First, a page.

A CIRCULAR ECONOMY
A good life is no longer achieved by simply producing more and more goods. How do we move to a circular economy, in which consumption is based on using services – sharing, renting and recycling – instead of owning things?
Ground-breaking analysis finds that the circular economy could make it possible to keep global warming below 2°C
WHAT IS IT ABOUT?
Our perception of what constitutes progress is already more than a hundred years old. It is time for us to update this understanding to better suit a situation in which we are learning to adapt to the limits set by the carrying capacity of the earth.
The change is taking us towards a circular economy. We are moving towards an era in which we cannot increase well-being in societies through the mass production of more and more goods. The foundation of consumption in a circular economy is the use of services instead of owning things. Materials are not destroyed at the end of their useful life, but are used to make new products over and over again. By 2030, the added value provided by a circular economy for Finland’s national economy could be at least 3 billion euros per year.
Sitra’s work on the circular economy, which began at the end of 2014, is aimed at ensuring that Finland’s transformation to a society based on a circular economy is well under way by the end of 2019.
What do we do?
Sitra’s Circular Economy focus area conducts trials together with the Finnish people and explores the opportunities provided by a circular economy. We are motivating Finland to be the first country in the world to adopt a way of life that will carry us far into the 22nd century.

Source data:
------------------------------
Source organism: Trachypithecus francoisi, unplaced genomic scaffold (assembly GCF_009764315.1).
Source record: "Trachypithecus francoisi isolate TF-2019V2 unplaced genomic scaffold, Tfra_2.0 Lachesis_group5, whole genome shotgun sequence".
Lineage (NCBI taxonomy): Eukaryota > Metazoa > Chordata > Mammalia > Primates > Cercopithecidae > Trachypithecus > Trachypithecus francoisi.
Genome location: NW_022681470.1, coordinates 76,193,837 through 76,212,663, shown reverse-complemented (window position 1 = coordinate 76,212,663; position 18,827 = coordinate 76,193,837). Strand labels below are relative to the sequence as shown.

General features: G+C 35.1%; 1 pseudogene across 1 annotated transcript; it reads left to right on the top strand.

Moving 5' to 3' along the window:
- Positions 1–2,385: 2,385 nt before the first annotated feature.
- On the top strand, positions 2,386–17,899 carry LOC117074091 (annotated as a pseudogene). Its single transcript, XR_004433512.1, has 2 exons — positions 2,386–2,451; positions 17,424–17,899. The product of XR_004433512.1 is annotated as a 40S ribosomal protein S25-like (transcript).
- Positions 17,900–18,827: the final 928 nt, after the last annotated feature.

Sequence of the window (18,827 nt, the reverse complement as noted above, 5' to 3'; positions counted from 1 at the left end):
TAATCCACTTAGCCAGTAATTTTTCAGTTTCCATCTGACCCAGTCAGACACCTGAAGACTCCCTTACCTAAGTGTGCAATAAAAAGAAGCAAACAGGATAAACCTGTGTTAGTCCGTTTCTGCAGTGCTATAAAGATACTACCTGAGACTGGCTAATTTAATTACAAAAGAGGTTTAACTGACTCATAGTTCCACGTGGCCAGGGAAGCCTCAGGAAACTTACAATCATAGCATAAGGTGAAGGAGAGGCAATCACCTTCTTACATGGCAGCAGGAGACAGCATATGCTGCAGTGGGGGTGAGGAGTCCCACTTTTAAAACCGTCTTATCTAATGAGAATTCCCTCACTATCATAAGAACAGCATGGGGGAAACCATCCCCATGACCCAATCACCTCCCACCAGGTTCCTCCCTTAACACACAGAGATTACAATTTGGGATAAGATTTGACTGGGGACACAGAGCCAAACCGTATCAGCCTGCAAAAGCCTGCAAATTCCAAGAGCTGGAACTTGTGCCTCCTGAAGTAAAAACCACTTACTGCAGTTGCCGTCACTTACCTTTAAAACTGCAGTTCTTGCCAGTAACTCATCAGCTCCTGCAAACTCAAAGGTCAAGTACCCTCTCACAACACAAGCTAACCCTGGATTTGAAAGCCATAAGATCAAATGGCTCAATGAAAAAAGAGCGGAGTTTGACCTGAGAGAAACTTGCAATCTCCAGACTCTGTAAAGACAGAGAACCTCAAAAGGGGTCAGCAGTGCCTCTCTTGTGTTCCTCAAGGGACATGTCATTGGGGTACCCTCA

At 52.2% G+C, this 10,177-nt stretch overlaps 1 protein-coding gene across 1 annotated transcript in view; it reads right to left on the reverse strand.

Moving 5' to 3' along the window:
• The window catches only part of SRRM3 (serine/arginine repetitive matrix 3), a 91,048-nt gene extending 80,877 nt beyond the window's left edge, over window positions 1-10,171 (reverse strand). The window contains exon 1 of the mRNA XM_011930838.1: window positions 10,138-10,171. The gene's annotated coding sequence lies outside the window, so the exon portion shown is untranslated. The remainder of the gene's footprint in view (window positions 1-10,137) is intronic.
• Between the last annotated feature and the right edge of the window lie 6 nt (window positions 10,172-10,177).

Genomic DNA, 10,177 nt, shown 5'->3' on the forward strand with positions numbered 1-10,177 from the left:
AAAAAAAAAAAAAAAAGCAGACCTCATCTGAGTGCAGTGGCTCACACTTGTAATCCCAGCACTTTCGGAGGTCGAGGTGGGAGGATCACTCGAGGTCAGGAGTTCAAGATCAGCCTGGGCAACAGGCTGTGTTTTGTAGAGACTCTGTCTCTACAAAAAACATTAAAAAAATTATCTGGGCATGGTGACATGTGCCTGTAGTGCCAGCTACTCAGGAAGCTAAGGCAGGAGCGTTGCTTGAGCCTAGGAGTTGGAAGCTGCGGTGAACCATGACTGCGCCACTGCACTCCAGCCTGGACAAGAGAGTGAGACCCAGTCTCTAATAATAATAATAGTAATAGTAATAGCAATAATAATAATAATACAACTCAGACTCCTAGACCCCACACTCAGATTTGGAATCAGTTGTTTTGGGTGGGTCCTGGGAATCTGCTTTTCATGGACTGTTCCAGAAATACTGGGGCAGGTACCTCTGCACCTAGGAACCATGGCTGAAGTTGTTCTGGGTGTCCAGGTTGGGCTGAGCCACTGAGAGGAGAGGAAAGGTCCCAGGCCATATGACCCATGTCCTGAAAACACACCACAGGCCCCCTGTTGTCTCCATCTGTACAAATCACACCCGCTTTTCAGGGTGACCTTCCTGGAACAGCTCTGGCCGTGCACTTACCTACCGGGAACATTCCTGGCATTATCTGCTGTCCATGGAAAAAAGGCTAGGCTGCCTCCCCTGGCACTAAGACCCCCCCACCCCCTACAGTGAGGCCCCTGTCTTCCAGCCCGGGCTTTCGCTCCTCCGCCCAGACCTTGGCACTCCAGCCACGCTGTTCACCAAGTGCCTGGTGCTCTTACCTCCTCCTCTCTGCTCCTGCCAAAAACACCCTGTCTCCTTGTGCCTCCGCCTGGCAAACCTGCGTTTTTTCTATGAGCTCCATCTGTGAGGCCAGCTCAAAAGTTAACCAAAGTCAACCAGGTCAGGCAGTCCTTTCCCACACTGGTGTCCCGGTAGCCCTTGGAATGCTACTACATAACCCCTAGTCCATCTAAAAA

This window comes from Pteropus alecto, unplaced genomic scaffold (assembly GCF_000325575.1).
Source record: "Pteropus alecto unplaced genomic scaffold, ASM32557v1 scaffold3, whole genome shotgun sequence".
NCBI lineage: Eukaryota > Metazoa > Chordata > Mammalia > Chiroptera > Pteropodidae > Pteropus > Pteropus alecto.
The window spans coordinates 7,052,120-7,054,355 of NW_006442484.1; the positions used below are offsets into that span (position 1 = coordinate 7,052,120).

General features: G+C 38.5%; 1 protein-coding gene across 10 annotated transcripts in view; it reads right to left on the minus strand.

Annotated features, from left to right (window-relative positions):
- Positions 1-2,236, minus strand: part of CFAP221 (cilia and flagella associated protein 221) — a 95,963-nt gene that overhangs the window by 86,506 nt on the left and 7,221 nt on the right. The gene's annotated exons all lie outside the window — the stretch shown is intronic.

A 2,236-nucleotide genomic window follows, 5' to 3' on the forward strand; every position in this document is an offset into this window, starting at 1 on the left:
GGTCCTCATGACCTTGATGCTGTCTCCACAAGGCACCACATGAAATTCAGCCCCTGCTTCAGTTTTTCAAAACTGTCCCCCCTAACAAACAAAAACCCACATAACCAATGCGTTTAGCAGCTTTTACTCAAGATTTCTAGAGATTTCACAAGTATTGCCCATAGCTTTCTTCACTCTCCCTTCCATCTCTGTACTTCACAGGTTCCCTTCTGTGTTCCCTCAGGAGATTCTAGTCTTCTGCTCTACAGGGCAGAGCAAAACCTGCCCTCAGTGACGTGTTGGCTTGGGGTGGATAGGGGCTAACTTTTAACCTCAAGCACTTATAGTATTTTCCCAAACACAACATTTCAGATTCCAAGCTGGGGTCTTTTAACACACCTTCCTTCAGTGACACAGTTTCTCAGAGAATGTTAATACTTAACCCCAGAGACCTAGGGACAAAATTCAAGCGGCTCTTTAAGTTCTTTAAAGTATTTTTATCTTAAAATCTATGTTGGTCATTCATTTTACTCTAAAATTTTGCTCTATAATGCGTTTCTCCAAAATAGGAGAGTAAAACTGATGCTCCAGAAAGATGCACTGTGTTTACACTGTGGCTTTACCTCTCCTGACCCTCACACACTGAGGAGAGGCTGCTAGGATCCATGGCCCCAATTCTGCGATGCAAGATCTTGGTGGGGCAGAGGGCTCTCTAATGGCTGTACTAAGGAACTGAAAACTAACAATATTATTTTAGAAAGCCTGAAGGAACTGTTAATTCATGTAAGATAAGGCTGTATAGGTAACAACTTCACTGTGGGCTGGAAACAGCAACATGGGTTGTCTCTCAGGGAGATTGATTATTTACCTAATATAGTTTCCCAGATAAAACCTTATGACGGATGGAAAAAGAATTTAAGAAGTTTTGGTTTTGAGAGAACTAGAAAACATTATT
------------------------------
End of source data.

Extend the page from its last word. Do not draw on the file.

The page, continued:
Over the next 5 to 10 years, we can become one of the pioneers, primarily by developing the areas in which Finland has traditionally been strongest: the use of forests, food production, industry, transport and administration. We want the new operating models to become the prevailing practices and exports.
This is about a fundamental change in the way society functions. It is not only about recycling, but also about the production of raw materials, the processing of materials, the manufacture of products, distribution, trade and consumption. We therefore work in co-operation with many others across society to develop a circular economy. Businesses, administrations, organisations and the media all work with us.
Where are we now?
The world’s first national road map to a circular economy was drawn up under the leadership of Sitra in 2016. This road map outlines the first concrete steps Finland will take towards a circular economy.
The implementation of the first steps is under way. We aim to bring sustainable local food into the everyday lives of Finnish people by, for example, accelerating the nutrient cycle, minimising food waste and supporting the use of renewable energy solutions in agriculture. We co-operate with all levels of education to ensure that circular economy thinking reaches as many Finns as possible.
We will host together with the Ministry of Environment of Japan the second World Circular Economy Forum on 22-24 October 2018 in Yokohama, Japan.
What have we achieved?
We have organised calls for ideas to find practical solutions for both nutrient cycling and the future of the forest industry. We have also encouraged the fashion and textile industry to create a development programme of its own, inspired young people and their thinking with a video competition and the assisted the organisers of large events through our co-operation with the Lahti 2017 FIS Nordic World Ski Championships.
We have published a list highlighting some of the most interesting business examples in the Finnish circular economy. We have updated the list twice since 2016 and it includes now almost 100 companies.
In June 2017, we organised the first ever World Circular Economy Forum, in which leading circular economy solutions from Finland and the rest of the world were on show.